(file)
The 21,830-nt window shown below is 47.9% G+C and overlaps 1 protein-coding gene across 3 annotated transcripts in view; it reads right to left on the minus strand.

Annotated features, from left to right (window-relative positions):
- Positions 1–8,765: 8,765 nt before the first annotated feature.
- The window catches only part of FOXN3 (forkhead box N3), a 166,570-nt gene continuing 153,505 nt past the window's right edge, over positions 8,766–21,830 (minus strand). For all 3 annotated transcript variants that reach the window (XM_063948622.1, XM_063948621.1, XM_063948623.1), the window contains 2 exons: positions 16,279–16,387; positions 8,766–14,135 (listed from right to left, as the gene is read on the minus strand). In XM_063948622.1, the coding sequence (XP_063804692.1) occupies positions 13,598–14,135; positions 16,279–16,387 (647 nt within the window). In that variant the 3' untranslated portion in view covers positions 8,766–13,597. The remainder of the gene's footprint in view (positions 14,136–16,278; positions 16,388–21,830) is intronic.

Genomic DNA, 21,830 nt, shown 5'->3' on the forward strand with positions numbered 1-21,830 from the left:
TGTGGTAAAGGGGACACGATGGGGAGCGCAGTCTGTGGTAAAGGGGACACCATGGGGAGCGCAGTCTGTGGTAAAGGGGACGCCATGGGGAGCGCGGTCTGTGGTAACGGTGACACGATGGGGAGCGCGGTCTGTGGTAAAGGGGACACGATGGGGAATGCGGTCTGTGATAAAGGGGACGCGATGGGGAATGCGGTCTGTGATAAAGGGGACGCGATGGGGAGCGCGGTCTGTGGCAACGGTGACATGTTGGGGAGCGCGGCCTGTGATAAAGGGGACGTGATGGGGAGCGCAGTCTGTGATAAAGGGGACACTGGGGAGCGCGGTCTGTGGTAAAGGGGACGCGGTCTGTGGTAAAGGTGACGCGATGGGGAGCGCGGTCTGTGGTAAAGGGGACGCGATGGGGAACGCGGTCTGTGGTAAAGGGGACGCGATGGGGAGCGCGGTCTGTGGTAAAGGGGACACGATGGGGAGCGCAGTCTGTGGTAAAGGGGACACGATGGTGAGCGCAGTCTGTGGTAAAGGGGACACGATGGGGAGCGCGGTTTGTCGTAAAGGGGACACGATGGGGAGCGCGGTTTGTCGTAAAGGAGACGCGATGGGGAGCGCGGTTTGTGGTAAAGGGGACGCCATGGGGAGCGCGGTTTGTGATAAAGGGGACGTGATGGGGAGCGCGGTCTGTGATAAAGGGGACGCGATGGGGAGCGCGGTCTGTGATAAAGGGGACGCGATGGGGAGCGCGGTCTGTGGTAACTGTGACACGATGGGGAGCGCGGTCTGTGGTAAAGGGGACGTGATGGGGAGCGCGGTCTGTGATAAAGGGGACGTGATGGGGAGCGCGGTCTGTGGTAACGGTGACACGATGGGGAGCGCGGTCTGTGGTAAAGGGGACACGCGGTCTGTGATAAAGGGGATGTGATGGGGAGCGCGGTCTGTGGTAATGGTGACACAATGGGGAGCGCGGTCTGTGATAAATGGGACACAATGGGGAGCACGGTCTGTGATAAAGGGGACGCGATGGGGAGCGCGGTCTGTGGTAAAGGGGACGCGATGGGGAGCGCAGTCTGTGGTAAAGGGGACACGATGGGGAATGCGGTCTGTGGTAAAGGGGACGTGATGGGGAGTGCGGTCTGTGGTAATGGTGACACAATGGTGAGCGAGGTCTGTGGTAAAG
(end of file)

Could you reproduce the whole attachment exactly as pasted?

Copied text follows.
The 21,830-nt window shown below is 47.9% G+C and overlaps 1 protein-coding gene across 3 annotated transcripts in view; it reads right to left on the minus strand.

Annotated features, from left to right (window-relative positions):
- Positions 1–8,765: 8,765 nt before the first annotated feature.
- The window catches only part of FOXN3 (forkhead box N3), a 166,570-nt gene continuing 153,505 nt past the window's right edge, over positions 8,766–21,830 (minus strand). For all 3 annotated transcript variants that reach the window (XM_063948622.1, XM_063948621.1, XM_063948623.1), the window contains 2 exons: positions 16,279–16,387; positions 8,766–14,135 (listed from right to left, as the gene is read on the minus strand). In XM_063948622.1, the coding sequence (XP_063804692.1) occupies positions 13,598–14,135; positions 16,279–16,387 (647 nt within the window). In that variant the 3' untranslated portion in view covers positions 8,766–13,597. The remainder of the gene's footprint in view (positions 14,136–16,278; positions 16,388–21,830) is intronic.

Genomic DNA, 21,830 nt, shown 5'->3' on the forward strand with positions numbered 1-21,830 from the left:
TGTGGTAAAGGGGACACGATGGGGAGCGCAGTCTGTGGTAAAGGGGACACCATGGGGAGCGCAGTCTGTGGTAAAGGGGACGCCATGGGGAGCGCGGTCTGTGGTAACGGTGACACGATGGGGAGCGCGGTCTGTGGTAAAGGGGACACGATGGGGAATGCGGTCTGTGATAAAGGGGACGCGATGGGGAATGCGGTCTGTGATAAAGGGGACGCGATGGGGAGCGCGGTCTGTGGCAACGGTGACATGTTGGGGAGCGCGGCCTGTGATAAAGGGGACGTGATGGGGAGCGCAGTCTGTGATAAAGGGGACACTGGGGAGCGCGGTCTGTGGTAAAGGGGACGCGGTCTGTGGTAAAGGTGACGCGATGGGGAGCGCGGTCTGTGGTAAAGGGGACGCGATGGGGAACGCGGTCTGTGGTAAAGGGGACGCGATGGGGAGCGCGGTCTGTGGTAAAGGGGACACGATGGGGAGCGCAGTCTGTGGTAAAGGGGACACGATGGTGAGCGCAGTCTGTGGTAAAGGGGACACGATGGGGAGCGCGGTTTGTCGTAAAGGGGACACGATGGGGAGCGCGGTTTGTCGTAAAGGAGACGCGATGGGGAGCGCGGTTTGTGGTAAAGGGGACGCCATGGGGAGCGCGGTTTGTGATAAAGGGGACGTGATGGGGAGCGCGGTCTGTGATAAAGGGGACGCGATGGGGAGCGCGGTCTGTGATAAAGGGGACGCGATGGGGAGCGCGGTCTGTGGTAACTGTGACACGATGGGGAGCGCGGTCTGTGGTAAAGGGGACGTGATGGGGAGCGCGGTCTGTGATAAAGGGGACGTGATGGGGAGCGCGGTCTGTGGTAACGGTGACACGATGGGGAGCGCGGTCTGTGGTAAAGGGGACACGCGGTCTGTGATAAAGGGGATGTGATGGGGAGCGCGGTCTGTGGTAATGGTGACACAATGGGGAGCGCGGTCTGTGATAAATGGGACACAATGGGGAGCACGGTCTGTGATAAAGGGGACGCGATGGGGAGCGCGGTCTGTGGTAAAGGGGACGCGATGGGGAGCGCAGTCTGTGGTAAAGGGGACACGATGGGGAATGCGGTCTGTGGTAAAGGGGACGTGATGGGGAGTGCGGTCTGTGGTAATGGTGACACAATGGTGAGCGAGGTCTGTGGTAAAG